ETF Trends
ETF Trends

The effects of a strong U.S. dollar could soon trickle through to retail stocks and exchange traded funds as the downward pressure on inflation and cheaper foreign goods entice American consumers.

Cheaper oil has put more money into consumers’ pockets, bolstering retail ETFs. For instance, the Market Vectors Retail ETF (NYSEArca: RTH) advanced 5.4% year-to-date while the SPDR S&P Retail ETF (NYSEArca: XRT) rose and PowerShares Dynamic Retail Portfolio (NYSEArca: PMR) increased 3.2%. In contrast, the SPDR S&P 500 ETF (NYSEArca: SPY) has dipped 0.5% so far this year.

However, the next leg of growth in the retail space could come in the form of cheaper goods for consumers as the USD continues to appreciate. According to economists at Barclays Plc, Goldman Sachs Group Inc. and JPMorgan Chase & Co, the strong dollar will help lower costs for goods imported by American Companies and then in prices paid by consumers, reports Shobhana Chandra for Bloomberg.

“The energy price pass-through should begin to wane by the end of the first quarter,” Michael Gapen, the chief U.S. economist for Barclays, said in the article. “The peak drag from the dollar will come in the second and third quarters.”

Clothing, electronics and automobiles will likely see prices decline as the stronger dollar permeates the economy. The cheaper prices could help attract greater demand, bring more traffic into stores and bolster the retail space. For instance, XRT includes a 24.1% tilt toward apparel retail, 13.2% in automotive retail and 4.5% in computer & electronics.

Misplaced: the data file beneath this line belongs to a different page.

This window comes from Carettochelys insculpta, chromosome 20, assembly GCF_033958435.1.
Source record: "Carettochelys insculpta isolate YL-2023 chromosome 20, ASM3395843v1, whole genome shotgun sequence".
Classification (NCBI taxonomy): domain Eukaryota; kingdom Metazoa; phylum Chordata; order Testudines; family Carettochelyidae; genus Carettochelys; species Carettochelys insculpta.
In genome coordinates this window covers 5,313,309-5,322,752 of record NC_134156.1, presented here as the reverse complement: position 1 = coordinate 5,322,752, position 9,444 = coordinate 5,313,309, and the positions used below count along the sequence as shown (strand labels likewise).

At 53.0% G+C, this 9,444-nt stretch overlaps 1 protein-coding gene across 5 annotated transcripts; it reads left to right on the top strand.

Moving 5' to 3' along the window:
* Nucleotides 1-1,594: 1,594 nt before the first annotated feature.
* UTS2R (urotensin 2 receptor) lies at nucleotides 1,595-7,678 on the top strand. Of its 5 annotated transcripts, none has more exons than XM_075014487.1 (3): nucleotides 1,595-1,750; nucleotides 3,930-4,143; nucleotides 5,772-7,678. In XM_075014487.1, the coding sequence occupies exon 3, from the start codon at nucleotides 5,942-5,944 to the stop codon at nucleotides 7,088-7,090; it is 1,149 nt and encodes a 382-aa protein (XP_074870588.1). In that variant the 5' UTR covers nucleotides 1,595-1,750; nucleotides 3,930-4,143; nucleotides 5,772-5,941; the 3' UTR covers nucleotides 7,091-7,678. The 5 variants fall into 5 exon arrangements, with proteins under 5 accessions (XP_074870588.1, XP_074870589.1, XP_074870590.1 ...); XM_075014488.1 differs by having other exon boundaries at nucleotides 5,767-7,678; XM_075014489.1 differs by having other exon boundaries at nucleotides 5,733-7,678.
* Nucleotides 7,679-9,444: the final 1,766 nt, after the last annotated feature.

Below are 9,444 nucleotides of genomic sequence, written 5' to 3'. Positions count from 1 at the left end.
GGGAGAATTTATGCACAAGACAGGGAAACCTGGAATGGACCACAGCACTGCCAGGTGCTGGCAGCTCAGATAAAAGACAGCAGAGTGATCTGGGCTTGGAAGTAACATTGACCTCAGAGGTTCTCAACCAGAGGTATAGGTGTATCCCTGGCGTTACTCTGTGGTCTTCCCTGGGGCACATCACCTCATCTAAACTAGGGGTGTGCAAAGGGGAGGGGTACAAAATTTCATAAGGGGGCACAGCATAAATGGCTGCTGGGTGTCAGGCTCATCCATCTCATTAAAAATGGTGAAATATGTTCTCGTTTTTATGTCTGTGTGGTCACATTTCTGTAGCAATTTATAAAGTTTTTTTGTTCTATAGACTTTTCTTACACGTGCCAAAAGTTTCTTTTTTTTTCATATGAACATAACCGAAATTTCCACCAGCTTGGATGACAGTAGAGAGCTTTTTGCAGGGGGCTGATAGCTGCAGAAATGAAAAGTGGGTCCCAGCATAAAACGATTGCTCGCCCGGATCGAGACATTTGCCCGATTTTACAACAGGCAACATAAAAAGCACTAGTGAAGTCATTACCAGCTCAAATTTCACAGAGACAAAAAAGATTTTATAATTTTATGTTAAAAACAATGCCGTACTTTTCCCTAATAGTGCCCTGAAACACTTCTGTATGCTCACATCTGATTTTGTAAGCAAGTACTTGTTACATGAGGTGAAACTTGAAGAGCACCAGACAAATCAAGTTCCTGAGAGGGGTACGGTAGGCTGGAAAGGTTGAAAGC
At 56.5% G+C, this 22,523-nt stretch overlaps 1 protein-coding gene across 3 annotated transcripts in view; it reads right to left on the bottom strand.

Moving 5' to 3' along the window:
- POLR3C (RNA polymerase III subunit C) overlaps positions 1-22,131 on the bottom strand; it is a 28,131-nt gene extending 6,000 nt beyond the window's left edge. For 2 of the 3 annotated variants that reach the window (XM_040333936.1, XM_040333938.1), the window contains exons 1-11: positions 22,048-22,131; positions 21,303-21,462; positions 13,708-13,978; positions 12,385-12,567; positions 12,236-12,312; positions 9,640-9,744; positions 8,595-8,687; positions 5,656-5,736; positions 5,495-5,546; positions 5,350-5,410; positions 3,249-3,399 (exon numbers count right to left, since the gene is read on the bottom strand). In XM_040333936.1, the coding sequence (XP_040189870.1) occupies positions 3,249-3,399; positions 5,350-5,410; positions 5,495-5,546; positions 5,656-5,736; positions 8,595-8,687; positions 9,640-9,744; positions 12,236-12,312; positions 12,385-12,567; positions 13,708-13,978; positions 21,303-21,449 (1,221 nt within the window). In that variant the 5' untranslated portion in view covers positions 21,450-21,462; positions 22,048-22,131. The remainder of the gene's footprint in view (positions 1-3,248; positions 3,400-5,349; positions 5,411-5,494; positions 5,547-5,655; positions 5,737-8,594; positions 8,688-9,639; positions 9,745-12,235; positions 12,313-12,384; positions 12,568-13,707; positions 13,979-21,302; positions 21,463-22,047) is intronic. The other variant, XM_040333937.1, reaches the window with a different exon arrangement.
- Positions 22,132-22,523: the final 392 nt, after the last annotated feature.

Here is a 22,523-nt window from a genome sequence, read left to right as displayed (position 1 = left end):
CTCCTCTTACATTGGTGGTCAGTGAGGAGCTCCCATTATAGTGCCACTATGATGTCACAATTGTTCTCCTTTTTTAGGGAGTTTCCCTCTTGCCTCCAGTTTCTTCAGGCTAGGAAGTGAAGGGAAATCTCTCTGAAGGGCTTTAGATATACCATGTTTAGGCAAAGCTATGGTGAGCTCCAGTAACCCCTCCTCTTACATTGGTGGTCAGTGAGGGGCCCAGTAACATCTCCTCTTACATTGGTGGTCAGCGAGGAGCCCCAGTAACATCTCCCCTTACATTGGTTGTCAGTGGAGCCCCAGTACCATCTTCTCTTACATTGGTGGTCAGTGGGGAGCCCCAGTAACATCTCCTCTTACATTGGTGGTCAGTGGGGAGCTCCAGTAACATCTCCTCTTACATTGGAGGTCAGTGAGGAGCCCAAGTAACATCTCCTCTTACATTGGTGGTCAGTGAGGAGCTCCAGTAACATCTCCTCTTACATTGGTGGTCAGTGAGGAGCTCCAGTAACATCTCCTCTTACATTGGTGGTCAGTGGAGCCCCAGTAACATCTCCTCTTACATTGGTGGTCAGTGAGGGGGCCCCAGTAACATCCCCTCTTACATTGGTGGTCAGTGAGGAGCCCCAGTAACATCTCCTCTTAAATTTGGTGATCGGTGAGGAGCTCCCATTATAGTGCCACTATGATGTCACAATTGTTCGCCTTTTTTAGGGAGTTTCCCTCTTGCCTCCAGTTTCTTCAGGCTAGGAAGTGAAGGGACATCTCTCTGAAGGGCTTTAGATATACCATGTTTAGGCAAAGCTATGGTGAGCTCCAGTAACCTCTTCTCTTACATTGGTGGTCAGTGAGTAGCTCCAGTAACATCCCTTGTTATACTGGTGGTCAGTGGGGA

“You can’t expect a better environment for consumers,” Gregory Daco, lead U.S. economist at Oxford Economics, said in the article.. Combined with cheaper fuel, “the stronger dollar is an additional layer of downward pressure on inflation.”

The price of imports is already showing the effects of a strong greenback, falling 0.7% in January, the largest decline outside of a recession in records going back to 2002. The core rate of inflation, which excludes fuel and food, only rose 1.3% in the 12 months through January, the smallest year-to-ear advance since March 2014.

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